So have you tried English scones? Which one do you prefer, American scones, British scones, or biscuits?

If you have a trusted recipe for tender (not dry) american scones, please share it with me in the comments. Thanks for stopping by!

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English Scones

English scones with light and tender, cake-like crumbs are incredibly quick and easy to make. You only need 30 minutes! It’s our family’s favorite!

Yield: 16 scones

Prep Time:15 min

Cook Time:10 min

Total Time:25 min

Ingredients:

  • 2 large eggs, at room temperature
  • ½ cup (120ml) buttermilk, at room temperature
  • ½ cup (120ml) whole milk, at room temperature
  • 3 ½ cups (435gr) all-purpose flour
  • 1/3 cup (65gr) sugar
  • 2 tablespoons baking powder
  • ½ teaspoon salt
  • 1/3 cup (75gr) unsalted butter, softened and cut into small pieces
Sweet whipped butter:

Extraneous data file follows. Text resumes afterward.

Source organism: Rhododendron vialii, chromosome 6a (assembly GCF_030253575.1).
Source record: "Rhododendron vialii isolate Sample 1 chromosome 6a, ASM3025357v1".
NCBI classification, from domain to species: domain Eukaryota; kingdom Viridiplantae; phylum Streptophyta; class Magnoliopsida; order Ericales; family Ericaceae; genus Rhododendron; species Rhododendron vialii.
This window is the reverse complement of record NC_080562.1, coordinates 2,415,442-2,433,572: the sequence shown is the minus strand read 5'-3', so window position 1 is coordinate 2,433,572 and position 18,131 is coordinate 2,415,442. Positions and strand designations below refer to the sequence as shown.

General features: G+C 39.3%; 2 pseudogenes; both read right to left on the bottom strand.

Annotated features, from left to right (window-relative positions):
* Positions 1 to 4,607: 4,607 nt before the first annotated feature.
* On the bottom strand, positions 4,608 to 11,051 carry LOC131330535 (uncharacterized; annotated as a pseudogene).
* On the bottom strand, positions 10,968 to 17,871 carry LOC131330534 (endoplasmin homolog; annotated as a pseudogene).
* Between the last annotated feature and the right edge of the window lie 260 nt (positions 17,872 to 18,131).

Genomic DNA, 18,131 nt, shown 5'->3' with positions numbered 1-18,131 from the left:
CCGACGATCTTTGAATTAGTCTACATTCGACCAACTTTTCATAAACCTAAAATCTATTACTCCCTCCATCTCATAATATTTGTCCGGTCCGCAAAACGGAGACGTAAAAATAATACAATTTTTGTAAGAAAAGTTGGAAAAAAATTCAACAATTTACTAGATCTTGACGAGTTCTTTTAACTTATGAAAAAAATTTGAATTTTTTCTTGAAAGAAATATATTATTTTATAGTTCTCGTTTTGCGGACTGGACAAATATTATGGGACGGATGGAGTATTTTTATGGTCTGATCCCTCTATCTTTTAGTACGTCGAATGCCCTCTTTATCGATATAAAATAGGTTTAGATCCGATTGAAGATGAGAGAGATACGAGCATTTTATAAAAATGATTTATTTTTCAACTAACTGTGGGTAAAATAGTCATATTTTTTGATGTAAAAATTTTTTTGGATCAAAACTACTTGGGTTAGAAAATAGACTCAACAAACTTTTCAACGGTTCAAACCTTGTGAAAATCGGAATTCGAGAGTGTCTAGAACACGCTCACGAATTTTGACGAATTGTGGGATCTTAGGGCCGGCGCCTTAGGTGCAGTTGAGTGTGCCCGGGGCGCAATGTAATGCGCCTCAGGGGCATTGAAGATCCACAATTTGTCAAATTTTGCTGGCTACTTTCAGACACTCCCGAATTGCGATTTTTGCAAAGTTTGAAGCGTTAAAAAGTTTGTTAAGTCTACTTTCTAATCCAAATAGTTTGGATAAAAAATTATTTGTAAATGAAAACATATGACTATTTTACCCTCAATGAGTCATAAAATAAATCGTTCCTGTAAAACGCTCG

• ½ cup (115gr) unsalted butter, softened
  • ¼ cup (60ml) heavy whipping cream
  • 1-2 tablespoons raw honey

Directions:

  1. To make the scones, preheat the oven to 450°F (230°C). Line the baking sheet with parchment paper, or silicone mat.
  2. In a medium jug, beat the eggs, buttercream and milk. Reserve about 2 tablespoons of mixture.
  3. In a mixing bowl with paddle attachment, mix together flour, sugar, baking powder and salt.
  4. Add butter and mix until nice and smooth. (Tip: Thoroughly coating the flour with butter minimizes the formation of gluten creating tender and light scones.)
  5. Add egg mixture and mix until just combined. The dough will be quite sticky, but don’t worry. Transfer the dough onto well-floured surface.